Picador publisher Gwyn Jones apologises after Clanchy remarks reignite criticism

Picador publisher Gwyn Jones apologises after Clanchy remarks reignite criticism

Picador publisher Philip Gwyn Jones has apologised for putting “the spotlight back on people Picador promised to support and protect” after comments he made about Kate Clanchy's book Some Kids I Taught and What They Taught Me sparked fresh criticism on social media.

Gwyn Jones made the comments in a Telegraph article on 26th November entitled “The crisis at the heart of literary fiction” in which journalist Claire Allfree argued identity politics and sensitivity readers were dividing the industry. In it, Gwyn Jones referred to the condemnation of Clanchy's book that erupted earlier this year for its use of racialised stereotypes to describe children and problematic language when describing autistic pupils and other youngsters.

He told the paper: “If I have regrets about our conduct during the Clanchy affair, it’s that we weren’t clear enough in our support for the author and her rights, as well as our condemnation of any trolling, abuse and misinterpretations that happened online. Trying to take the heat and the poison out of those sorts of exchanges on social media, where there is no room for nuance, is a thankless task. The publishing industry has to grasp that nettle and see if it can’t do better to make that a less dangerous space for readers and writers alike.”

In further comments, he also suggested there was an age divide in publishing. He told the paper: “I do worry about some of the younger generation needing to believe that they must politically or morally subscribe to every book they are involved with in the way they do to an opinion on Twitter. That generation has a highly admirably ethical gauge but at its most extreme form, it can be limiting and even totalitarian. That’s to be resisted.”

Gwyn Jones’ comments were widely shared on social media this week with many criticising his stance and questioning why he was raising the issue again, months after Picador and Clanchy had apologised and said they would rewrite parts of the book. Some of the writers who had first criticised Clanchy’s book were subjected to racist abuse online in the days afterwards back in August, something that was condemned by more than 1,000 people in an open letter.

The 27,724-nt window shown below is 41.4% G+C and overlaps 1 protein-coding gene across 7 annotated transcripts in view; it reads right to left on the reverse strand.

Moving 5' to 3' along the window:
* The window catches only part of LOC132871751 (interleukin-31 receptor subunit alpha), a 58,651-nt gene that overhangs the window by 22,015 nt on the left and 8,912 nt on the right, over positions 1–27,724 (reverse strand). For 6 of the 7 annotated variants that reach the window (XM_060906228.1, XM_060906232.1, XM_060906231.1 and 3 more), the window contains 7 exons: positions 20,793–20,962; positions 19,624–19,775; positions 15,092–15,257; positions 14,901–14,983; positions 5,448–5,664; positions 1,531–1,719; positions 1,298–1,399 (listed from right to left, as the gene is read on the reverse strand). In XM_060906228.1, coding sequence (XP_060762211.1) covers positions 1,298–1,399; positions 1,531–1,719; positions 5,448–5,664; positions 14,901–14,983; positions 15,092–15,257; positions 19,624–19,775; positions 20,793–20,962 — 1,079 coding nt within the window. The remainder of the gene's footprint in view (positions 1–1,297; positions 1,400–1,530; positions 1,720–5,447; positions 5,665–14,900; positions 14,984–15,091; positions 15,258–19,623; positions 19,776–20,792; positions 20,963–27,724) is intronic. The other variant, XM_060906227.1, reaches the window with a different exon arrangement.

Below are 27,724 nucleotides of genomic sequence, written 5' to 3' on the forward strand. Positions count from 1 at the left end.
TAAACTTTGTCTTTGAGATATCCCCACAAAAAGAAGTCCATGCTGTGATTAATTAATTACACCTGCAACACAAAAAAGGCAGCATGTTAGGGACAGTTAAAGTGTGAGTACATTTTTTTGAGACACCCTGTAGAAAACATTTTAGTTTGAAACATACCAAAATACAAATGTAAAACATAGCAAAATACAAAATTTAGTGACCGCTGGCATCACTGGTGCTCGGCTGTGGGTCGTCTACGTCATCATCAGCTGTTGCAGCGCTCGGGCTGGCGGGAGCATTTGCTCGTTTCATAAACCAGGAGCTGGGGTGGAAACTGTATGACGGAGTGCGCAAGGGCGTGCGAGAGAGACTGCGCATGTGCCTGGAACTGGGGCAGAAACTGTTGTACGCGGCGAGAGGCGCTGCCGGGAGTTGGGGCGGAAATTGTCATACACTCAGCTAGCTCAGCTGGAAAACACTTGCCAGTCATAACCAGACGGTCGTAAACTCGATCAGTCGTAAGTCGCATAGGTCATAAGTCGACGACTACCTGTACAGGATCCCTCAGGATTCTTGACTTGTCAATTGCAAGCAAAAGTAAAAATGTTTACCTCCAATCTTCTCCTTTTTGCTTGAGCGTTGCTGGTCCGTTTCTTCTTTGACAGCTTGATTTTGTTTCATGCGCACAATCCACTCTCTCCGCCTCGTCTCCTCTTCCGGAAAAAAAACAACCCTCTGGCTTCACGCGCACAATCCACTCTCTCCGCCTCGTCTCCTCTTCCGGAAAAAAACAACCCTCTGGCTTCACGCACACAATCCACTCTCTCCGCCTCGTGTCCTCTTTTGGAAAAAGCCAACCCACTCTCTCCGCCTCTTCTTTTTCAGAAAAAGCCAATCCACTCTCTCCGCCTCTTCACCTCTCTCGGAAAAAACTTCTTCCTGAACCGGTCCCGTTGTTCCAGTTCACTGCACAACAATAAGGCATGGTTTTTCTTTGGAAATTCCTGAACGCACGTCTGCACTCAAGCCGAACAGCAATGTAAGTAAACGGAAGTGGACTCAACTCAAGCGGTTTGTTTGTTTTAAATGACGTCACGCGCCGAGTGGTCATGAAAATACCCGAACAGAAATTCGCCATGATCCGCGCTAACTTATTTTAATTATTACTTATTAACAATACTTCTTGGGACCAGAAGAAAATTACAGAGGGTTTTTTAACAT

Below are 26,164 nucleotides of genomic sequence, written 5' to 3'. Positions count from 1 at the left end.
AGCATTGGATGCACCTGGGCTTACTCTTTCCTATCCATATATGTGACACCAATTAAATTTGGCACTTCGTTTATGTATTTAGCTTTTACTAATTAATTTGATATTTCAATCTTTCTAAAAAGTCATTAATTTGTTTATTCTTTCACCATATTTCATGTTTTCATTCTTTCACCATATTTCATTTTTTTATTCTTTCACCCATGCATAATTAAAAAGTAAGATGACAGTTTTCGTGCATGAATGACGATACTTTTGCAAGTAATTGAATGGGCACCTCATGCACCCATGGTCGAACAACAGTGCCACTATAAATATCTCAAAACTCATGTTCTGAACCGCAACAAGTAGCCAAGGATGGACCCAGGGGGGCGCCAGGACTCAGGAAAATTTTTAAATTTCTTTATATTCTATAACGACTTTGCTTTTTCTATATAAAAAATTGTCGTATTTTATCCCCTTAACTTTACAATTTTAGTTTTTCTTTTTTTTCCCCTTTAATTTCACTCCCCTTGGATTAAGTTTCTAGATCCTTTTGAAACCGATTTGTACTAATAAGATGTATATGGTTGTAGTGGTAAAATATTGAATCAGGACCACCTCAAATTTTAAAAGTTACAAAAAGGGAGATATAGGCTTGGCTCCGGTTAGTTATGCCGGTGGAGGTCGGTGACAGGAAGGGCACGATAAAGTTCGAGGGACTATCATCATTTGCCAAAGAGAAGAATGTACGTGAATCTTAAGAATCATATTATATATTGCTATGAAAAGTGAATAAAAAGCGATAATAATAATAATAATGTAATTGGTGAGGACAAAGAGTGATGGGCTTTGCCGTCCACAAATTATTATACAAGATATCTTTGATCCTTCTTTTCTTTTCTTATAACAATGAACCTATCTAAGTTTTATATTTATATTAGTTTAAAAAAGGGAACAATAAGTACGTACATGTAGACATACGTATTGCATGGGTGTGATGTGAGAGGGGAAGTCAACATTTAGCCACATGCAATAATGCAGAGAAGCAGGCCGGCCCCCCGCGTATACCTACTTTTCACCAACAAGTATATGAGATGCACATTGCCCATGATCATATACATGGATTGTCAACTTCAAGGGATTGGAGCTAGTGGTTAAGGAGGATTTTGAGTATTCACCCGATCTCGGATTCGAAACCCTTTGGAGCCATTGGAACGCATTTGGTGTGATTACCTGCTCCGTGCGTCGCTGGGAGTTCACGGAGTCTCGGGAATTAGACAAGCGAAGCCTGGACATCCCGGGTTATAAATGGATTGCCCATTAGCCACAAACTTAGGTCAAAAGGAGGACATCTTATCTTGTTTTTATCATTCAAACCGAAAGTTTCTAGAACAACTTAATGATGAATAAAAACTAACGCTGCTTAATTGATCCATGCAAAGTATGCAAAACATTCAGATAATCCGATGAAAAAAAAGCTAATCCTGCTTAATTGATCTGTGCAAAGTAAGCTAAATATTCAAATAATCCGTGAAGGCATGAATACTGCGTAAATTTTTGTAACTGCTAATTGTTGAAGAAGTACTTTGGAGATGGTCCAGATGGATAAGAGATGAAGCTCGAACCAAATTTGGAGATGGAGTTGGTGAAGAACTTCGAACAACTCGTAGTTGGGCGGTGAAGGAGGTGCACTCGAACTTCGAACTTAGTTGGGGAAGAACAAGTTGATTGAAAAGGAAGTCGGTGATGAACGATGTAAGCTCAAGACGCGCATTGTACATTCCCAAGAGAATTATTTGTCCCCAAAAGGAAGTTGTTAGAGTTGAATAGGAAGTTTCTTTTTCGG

One of those who faced abuse, Professor Sunny Singh, tweeted this week that the press had  “diminished, demeaned, dehumanised and demonised” her and colleagues in the wake of the Clanchy criticisms and Gwyn Jones had “chosen to add to this abuse”.

Another critic who faced abuse, author Chimene Suleyman, told The Bookseller: “In a recent meeting I had with Philip Gwyn Jones he said he was committed to change. Clearly this was yet another example of the establishment giving lip-service to marginalised communities, who are viewed as a nuisance for defending our positions in publishing, as well as wider society. Many in the community will continue to look after our peers and readers in the absence of care from our industry leaders.”

On Tuesday night (30th November), Gwyn Jones tweeted he wanted to apologise “unreservedly” for the “hurt” he caused with his remarks. He wrote: “I have put the spotlight back on people Picador promised to support and protect. I was speaking personally; my comments don't reflect the views of Picador/PanMacmillan.

“I now understand I must use my privileged position as a white middle-class gatekeeper with more awareness to promote diversity, equity, inclusivity, as all UK publishing strives to put right decades of structural inequality. I believe in the crucial necessity of this change.

“I defend the value of good critical authenticity reads for books, and deny they pose any threat to literature. I also believe strongly in freedom of expression, within the legal limits, and the rights of the author. These two things are not opposed or incompatible. 

“Again, I am sorry for the hurt I caused. I am wholeheartedly committed to working for ever greater inclusion, equity and diversity in publishing.”

However, his apology was given short shrift by the affected writers. Singh told The Bookseller: “That is not an apology as it does not meaningfully recognise the harm caused, express any credible regret or remorse for that harm, indicate any real learning that has occurred since August 2021 or indeed since the days he made the statement to the Telegraph, or indicate any concrete steps he — or Picador — plan to address that harm.”